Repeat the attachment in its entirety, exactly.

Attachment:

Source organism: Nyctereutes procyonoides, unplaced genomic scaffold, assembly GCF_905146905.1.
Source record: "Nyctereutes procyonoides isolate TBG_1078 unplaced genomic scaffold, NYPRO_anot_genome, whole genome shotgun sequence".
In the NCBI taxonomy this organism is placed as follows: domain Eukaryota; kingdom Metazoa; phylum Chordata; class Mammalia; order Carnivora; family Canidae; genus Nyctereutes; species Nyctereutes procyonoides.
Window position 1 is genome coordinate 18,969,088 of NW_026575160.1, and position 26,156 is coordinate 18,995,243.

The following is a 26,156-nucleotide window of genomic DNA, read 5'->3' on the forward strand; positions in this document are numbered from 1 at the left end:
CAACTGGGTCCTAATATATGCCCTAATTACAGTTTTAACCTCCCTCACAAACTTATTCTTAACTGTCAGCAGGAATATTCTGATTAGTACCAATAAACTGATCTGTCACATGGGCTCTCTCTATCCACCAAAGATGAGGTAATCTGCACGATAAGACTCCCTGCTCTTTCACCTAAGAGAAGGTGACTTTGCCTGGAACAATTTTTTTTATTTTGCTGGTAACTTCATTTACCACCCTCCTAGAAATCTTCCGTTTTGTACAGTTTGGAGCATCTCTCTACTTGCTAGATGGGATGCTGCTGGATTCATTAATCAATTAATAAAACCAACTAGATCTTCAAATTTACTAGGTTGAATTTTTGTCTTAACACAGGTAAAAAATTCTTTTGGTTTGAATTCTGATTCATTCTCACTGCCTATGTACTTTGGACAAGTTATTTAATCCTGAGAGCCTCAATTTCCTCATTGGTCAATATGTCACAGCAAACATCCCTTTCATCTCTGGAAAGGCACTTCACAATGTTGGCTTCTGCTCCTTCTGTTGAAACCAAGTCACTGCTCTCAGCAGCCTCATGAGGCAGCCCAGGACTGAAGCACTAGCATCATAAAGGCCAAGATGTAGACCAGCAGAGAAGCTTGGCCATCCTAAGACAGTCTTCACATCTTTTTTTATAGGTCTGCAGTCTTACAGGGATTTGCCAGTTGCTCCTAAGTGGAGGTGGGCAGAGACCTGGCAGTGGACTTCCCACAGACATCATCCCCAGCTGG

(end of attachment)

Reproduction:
Source organism: Nyctereutes procyonoides, unplaced genomic scaffold, assembly GCF_905146905.1.
Source record: "Nyctereutes procyonoides isolate TBG_1078 unplaced genomic scaffold, NYPRO_anot_genome, whole genome shotgun sequence".
In the NCBI taxonomy this organism is placed as follows: domain Eukaryota; kingdom Metazoa; phylum Chordata; class Mammalia; order Carnivora; family Canidae; genus Nyctereutes; species Nyctereutes procyonoides.
Window position 1 is genome coordinate 18,969,088 of NW_026575160.1, and position 26,156 is coordinate 18,995,243.

The following is a 26,156-nucleotide window of genomic DNA, read 5'->3' on the forward strand; positions in this document are numbered from 1 at the left end:
CAACTGGGTCCTAATATATGCCCTAATTACAGTTTTAACCTCCCTCACAAACTTATTCTTAACTGTCAGCAGGAATATTCTGATTAGTACCAATAAACTGATCTGTCACATGGGCTCTCTCTATCCACCAAAGATGAGGTAATCTGCACGATAAGACTCCCTGCTCTTTCACCTAAGAGAAGGTGACTTTGCCTGGAACAATTTTTTTTATTTTGCTGGTAACTTCATTTACCACCCTCCTAGAAATCTTCCGTTTTGTACAGTTTGGAGCATCTCTCTACTTGCTAGATGGGATGCTGCTGGATTCATTAATCAATTAATAAAACCAACTAGATCTTCAAATTTACTAGGTTGAATTTTTGTCTTAACACAGGTAAAAAATTCTTTTGGTTTGAATTCTGATTCATTCTCACTGCCTATGTACTTTGGACAAGTTATTTAATCCTGAGAGCCTCAATTTCCTCATTGGTCAATATGTCACAGCAAACATCCCTTTCATCTCTGGAAAGGCACTTCACAATGTTGGCTTCTGCTCCTTCTGTTGAAACCAAGTCACTGCTCTCAGCAGCCTCATGAGGCAGCCCAGGACTGAAGCACTAGCATCATAAAGGCCAAGATGTAGACCAGCAGAGAAGCTTGGCCATCCTAAGACAGTCTTCACATCTTTTTTTATAGGTCTGCAGTCTTACAGGGATTTGCCAGTTGCTCCTAAGTGGAGGTGGGCAGAGACCTGGCAGTGGACTTCCCACAGACATCATCCCCAGCTGG